Overall goals: The Management and Organization Core will be administered by the Center for Genome Ethics, Law, and Policy (GELP) of Duke's Institute for Genome Sciences and Policy (IGSP). Dr. Cook-Deegan will be responsible for overall management, organization, and budget. GELP administrative staff will take primary responsibility for logistics of meetings among investigators, coordination of meetings and symposia, travel, and budget preparation. This core will convene an annual retreat of investigators and consultants engaged with the Center, as well as an annual symposium. The purpose of the retreats will be to decide discuss research, form collaborations, and decide research directions. They will include investigators, consultants, and staff in a closed-door meeting. The annual symposia will be public meetings for education and presentation of results. The proposed center will include six research projects, each directed by an internationally recognized expert, and each primarily based in a particular administrative unit (Projects 1 and 2 in the Law School, Projects 3, 4 &5 in IGSP, and Project 6 in Duke's Fuqua School of Business). The Duke cores are based in IGSP, with subcontracts to Johns Hopkins'GPPC (Policy Engagement Core), and to Georgetown (Genomics and Policy Resource Core). Salaries of Duke personnel are paid through the school or Institute in which the person has primary responsibility. Most of the active management of resources that regularly change over the course of a year are now managed out the Management and Organization Core. We have formal agreements for major decisions. When a postdoc is working with a unit for a particular purpose or for a long time, such as Wayne Beyer's current work with the Chordoma Foundation, we create an accounting trail and write a formal agreement. Each new postdoc research assistant and other new member of the team is given a letter with specific expectations. When consultants become active coauthors or engage in other extended work, we generally set a cap on number of days, which can be renegotiated. We discuss major annual expenditures such as workshops and symposia and the annual retreat in monthly "all CpG investigator" meetings during the academic year. Each year, we have held the promised events, and it has been easy to accommodate proposed workshops, RA requests, travel, consultants, and other allocations because the decisions are made jointly.

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Burke, Wylie; Appelbaum, Paul; Dame, Lauren et al. (2015) The translational potential of research on the ethical, legal, and social implications of genomics. Genet Med 17:20-Dec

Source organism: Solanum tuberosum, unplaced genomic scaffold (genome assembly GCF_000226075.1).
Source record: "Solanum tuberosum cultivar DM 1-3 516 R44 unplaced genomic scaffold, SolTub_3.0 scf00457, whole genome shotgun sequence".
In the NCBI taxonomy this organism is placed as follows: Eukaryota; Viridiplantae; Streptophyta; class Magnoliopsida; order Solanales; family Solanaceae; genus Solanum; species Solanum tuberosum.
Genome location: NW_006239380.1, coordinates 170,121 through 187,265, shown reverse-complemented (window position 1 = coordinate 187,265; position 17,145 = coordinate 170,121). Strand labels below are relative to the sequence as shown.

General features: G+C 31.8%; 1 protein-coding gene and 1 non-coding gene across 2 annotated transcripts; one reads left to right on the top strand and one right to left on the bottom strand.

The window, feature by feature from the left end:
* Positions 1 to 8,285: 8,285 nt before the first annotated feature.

Angrist, M; Jamal, L (2015) Living laboratory: whole-genome sequencing as a learning healthcare enterprise. Clin Genet 87:311-8
Cook-Deegan, Robert; Chandrasekharan, Subhashini (2014) Patents and genome-wide DNA sequence analysis: is it safe to go into the human genome? J Law Med Ethics 42 Suppl 1:42-50
Angrist, Misha (2014) Open window: when easily identifiable genomes and traits are in the public domain. PLoS One 9:e92060
Chandrasekharan, Subhashini; McGuire, Amy L; Van den Veyver, Ignatia B (2014) Do recent US Supreme Court rulings on patenting of genes and genetic diagnostics affect the practice of genetic screening and diagnosis in prenatal and reproductive care? Prenat Diagn 34:921-6
Chandrasekharan, Subhashini; Minear, Mollie A; Hung, Anthony et al. (2014) Noninvasive prenatal testing goes global. Sci Transl Med 6:231fs15
Cook-Deegan, Robert (2013) Are human genes patentable? Ann Intern Med 159:298-9
Minear, Mollie A; Kapustij, Cristina; Boden, Kaeleen et al. (2013) Cystic Fibrosis Patents: A Case Study of Successful Licensing. LES Nouv :21-30
Mathews, Debra J H; Cook-Deegan, Robert; Bubela, Tania (2013) Patents and misplaced angst: lessons for translational stem cell research from genomics. Cell Stem Cell 12:508-12
Cook-Deegan, Robert; Conley, John M; Evans, James P et al. (2013) The next controversy in genetic testing: clinical data as trade secrets? Eur J Hum Genet 21:585-8

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